In the wake of the final Department of Labor (DOL) fiduciary rule, advisors and insurance carriers alike have been compelled to reevaluate sales practices surrounding annuity sales—especially with respect to variable and fixed indexed annuities. While these types of annuities remain permissible under the DOL rule, an advisor must now ensure that the recommended product is in the client’s best interests, including with respect to the advisor’s compensation, which must be “reasonable.” The concept of reasonable compensation is not clearly defined by the rule, but when it comes to variable products, a commission-based product is unlikely to remain viable. 

Enter the fee-based variable annuities that insurance carriers are already beginning to revamp—potentially signaling a comeback for the long-suffering product class.

Fee-Based Annuity Products

Generally, a fee-based variable annuity charges an ongoing asset-based fee instead of providing the advisor with a traditional commission.  Because these fees are typically “level,” firms that sell them are not required to deal with all of the onerous requirements of the DOL’s best interests contract exemption, or BICE.

The availability of a streamlined version of the exemption for level-fee advisors makes selling fee-based products more attractive for advisory firms, which can be held liable for advisors who, as DOL fiduciaries, sell products that are not in the client’s best interests. While level fee advisors must acknowledge their fiduciary status in writing and adhere to the generally applicable best interests standard, they are not required to execute the formal contract that is otherwise required to satisfy the best interest contract exemption.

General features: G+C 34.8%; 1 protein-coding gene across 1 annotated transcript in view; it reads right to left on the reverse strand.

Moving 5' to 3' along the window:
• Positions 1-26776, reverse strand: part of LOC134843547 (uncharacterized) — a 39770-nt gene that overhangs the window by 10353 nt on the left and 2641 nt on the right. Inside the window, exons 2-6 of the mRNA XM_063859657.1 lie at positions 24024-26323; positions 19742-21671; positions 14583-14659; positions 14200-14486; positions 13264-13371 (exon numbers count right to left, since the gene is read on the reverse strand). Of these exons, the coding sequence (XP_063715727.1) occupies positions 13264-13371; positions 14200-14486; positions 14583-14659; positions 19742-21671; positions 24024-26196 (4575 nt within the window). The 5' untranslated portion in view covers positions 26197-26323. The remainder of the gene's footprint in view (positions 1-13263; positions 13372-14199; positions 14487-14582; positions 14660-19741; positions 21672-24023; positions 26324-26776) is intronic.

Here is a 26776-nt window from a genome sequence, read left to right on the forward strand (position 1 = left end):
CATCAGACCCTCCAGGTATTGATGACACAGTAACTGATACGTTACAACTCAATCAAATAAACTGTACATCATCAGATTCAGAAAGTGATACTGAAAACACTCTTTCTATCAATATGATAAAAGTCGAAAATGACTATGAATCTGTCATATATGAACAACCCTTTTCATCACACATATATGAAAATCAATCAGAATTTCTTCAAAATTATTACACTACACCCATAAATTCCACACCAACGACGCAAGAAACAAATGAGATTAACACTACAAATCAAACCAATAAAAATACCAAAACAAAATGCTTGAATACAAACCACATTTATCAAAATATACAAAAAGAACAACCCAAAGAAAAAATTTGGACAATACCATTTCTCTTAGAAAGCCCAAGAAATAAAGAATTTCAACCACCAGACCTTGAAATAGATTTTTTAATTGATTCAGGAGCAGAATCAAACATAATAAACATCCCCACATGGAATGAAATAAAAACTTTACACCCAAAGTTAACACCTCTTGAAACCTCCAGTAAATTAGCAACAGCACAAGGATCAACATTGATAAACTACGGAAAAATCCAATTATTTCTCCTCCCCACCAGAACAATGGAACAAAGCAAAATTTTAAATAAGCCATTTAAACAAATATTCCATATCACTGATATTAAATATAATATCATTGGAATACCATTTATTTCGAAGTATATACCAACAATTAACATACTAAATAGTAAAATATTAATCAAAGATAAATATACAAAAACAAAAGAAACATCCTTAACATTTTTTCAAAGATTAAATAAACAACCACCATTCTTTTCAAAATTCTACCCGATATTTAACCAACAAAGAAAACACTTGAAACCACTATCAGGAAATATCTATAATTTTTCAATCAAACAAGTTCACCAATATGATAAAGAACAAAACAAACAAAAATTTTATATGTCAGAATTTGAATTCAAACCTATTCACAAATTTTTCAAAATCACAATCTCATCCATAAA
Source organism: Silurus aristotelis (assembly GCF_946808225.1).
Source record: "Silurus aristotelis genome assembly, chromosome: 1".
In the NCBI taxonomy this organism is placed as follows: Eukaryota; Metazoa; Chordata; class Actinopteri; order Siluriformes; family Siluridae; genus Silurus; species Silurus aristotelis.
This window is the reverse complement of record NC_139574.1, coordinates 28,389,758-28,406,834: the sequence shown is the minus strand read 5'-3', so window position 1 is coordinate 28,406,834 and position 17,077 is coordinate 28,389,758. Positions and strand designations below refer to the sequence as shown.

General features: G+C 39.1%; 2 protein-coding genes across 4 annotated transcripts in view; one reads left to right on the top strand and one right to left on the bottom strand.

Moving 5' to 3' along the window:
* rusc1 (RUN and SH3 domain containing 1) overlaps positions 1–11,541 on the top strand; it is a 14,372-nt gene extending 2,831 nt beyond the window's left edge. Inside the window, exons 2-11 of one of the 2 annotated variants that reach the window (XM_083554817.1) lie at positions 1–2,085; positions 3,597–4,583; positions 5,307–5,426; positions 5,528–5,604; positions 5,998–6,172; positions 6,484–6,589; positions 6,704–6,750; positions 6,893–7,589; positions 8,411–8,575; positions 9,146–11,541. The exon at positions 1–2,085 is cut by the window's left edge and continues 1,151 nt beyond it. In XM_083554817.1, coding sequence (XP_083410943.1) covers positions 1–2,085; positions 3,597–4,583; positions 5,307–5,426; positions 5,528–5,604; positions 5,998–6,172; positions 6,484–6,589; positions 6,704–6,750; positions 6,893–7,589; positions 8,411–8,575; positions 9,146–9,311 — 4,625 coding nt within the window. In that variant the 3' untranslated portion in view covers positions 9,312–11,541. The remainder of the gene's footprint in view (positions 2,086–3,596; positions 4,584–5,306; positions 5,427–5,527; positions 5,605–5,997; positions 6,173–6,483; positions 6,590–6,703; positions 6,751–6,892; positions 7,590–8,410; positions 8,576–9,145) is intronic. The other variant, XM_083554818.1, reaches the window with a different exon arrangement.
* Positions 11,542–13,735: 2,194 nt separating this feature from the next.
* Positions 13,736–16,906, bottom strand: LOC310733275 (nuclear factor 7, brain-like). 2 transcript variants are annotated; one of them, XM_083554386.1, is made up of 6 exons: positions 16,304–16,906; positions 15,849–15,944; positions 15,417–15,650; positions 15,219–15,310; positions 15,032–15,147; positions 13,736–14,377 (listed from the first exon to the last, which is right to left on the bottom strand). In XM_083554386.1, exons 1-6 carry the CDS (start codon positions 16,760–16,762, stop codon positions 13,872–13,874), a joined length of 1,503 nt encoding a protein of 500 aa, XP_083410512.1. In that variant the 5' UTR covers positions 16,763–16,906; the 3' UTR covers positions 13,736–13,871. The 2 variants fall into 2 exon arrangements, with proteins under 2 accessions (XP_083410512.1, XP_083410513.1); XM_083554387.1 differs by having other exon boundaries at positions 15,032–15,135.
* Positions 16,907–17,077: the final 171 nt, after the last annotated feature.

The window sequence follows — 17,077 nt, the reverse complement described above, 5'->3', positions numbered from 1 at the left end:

Historically, advisors have been compensated for the sale of variable annuity products on a commission basis, which is believed to motivate advisors to recommend products because of their high commission value, rather than because they are in the client’s best interests. This structure generates concern both that the advisor’s compensation may not be reasonable and that the advisor may not be able to satisfy the stringent requirements of the best interest contract exemption.

New Developments in Fee-Based Variable Annuities

Many recently announced fee-based variable annuity products have sought to lower overall fees and penalties that clients may be held responsible for, developing features that can make the product more valuable to the client (also providing justification for the reasonableness of the fee). For example, some of these products provide for very short surrender charge periods, an option that adds value because it limits the period of time during which the client is locked into the product.

In one product that offers a three-year surrender charge period, early surrender charges are limited to 2% in the first two years, and 1% in the third year.  Further, these surrender charges only apply to the contract’s earnings or 10% of purchase payments. Many expect that the trend of fee-based annuities with short (or no) surrender periods and low surrender charges will continue as fees must be disclosed and the client’s best interests must be taken into account.

Further, these products offer various living and death benefit riders that can serve to increase the value of the contract to the client.

These types of features can make variable annuities more attractive to clients than they have been in recent years due to poor performance and insurance carriers who have attempted to modify guarantees that were attached to the products.

Conclusion

The DOL fiduciary rule has provided an impetus for change in much of the financial planning world — and the variable annuity marketplace is one area that may be evolving in such a way that the new fee-based products may actually add value for clients who are interested in variable products.

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